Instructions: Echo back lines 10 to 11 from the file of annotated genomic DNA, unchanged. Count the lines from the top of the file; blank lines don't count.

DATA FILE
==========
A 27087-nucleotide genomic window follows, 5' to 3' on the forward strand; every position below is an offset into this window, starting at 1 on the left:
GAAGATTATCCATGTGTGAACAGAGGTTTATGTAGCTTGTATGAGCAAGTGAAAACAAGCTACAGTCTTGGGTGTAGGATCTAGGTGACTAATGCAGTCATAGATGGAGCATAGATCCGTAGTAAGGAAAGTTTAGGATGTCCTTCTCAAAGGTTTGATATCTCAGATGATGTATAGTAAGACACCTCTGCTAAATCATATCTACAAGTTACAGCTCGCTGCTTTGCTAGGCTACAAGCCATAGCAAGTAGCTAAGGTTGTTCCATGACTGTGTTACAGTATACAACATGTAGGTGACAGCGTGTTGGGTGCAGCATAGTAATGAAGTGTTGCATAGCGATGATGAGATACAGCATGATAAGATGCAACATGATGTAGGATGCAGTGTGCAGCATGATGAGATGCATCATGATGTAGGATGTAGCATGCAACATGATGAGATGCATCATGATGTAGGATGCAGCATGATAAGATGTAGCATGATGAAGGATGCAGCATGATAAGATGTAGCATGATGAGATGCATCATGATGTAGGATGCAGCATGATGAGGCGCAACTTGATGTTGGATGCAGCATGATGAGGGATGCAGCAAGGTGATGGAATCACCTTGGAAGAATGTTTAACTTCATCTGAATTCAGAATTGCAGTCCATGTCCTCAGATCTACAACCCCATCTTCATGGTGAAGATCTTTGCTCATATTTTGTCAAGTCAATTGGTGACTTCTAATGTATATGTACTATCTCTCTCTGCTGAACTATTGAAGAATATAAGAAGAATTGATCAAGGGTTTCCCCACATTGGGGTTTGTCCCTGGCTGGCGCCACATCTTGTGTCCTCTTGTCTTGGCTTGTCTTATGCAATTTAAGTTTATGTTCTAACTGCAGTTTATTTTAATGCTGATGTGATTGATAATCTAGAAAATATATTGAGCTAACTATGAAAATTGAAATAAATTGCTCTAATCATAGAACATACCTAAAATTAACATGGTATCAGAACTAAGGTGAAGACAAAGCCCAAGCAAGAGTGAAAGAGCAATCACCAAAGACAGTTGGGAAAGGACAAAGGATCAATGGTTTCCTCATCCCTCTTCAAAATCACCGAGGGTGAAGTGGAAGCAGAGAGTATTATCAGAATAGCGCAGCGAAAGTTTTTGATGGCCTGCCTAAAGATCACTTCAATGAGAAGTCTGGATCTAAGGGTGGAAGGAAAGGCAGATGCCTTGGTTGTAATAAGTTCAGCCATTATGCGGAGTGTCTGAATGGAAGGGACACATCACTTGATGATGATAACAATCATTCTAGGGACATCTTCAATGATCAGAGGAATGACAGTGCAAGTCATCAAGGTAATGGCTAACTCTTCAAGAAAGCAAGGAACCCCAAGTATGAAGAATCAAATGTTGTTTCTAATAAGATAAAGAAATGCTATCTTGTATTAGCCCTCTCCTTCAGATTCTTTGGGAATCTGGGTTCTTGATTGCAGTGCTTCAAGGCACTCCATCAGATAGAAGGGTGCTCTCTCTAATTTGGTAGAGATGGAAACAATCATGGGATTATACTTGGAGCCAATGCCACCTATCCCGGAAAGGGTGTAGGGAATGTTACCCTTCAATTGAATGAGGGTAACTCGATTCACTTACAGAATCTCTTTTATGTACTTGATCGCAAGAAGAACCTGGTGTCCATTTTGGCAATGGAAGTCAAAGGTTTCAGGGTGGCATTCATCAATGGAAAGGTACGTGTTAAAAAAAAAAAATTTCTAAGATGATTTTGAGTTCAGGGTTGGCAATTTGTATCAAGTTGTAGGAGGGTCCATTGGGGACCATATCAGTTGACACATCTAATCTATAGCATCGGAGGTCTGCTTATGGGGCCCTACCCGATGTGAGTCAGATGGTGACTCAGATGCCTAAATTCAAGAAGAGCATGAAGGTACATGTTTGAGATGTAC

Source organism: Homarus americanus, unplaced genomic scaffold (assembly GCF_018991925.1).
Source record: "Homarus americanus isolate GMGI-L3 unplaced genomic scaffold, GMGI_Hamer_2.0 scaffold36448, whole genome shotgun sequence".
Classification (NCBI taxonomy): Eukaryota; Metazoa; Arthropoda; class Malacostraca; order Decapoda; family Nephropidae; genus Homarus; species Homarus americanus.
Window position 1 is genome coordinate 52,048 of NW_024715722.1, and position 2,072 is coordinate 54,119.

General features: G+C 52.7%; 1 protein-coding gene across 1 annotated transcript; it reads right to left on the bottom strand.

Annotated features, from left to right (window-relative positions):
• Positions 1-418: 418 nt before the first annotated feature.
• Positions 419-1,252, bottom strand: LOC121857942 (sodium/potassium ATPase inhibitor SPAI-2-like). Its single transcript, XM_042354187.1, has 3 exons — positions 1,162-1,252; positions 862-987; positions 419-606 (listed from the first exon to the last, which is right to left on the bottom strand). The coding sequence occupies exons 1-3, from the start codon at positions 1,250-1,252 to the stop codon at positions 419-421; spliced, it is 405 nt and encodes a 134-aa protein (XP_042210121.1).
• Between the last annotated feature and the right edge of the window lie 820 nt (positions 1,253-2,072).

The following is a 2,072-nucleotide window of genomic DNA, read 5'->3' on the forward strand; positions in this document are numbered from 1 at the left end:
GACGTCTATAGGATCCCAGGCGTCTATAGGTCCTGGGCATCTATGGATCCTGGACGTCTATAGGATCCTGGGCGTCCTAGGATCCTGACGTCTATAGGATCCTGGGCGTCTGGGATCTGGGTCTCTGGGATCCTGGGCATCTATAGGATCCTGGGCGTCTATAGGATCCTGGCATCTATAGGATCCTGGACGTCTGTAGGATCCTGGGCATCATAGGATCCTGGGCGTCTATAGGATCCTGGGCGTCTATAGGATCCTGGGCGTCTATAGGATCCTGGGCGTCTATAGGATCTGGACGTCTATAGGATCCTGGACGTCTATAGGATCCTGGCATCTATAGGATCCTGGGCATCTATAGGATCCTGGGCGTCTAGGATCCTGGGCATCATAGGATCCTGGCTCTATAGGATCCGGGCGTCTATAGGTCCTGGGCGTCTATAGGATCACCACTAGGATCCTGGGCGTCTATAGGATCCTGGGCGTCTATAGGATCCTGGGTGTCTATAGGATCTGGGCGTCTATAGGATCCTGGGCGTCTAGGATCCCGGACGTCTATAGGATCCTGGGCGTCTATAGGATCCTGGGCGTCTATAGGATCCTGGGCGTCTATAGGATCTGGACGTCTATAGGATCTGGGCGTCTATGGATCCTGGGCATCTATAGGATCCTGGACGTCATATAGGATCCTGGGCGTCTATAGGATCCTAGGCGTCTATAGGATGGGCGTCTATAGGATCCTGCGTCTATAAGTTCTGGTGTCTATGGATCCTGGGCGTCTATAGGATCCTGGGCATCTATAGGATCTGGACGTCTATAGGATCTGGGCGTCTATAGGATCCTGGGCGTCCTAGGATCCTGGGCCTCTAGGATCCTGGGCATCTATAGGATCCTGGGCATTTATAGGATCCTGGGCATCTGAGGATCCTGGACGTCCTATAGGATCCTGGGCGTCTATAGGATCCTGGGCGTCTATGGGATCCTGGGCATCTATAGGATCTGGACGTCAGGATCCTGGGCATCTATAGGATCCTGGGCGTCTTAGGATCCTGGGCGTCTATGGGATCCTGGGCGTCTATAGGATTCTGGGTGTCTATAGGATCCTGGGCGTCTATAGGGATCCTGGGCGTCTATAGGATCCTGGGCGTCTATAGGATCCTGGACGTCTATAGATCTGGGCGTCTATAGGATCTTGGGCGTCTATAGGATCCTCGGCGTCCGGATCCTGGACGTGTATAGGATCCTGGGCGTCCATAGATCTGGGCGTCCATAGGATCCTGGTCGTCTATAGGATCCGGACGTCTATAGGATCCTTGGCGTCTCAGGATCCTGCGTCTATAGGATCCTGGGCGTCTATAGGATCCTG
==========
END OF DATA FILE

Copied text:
• Positions 419-1,252, bottom strand: LOC121857942 (sodium/potassium ATPase inhibitor SPAI-2-like). Its single transcript, XM_042354187.1, has 3 exons — positions 1,162-1,252; positions 862-987; positions 419-606 (listed from the first exon to the last, which is right to left on the bottom strand). The coding sequence occupies exons 1-3, from the start codon at positions 1,250-1,252 to the stop codon at positions 419-421; spliced, it is 405 nt and encodes a 134-aa protein (XP_042210121.1).
• Between the last annotated feature and the right edge of the window lie 820 nt (positions 1,253-2,072).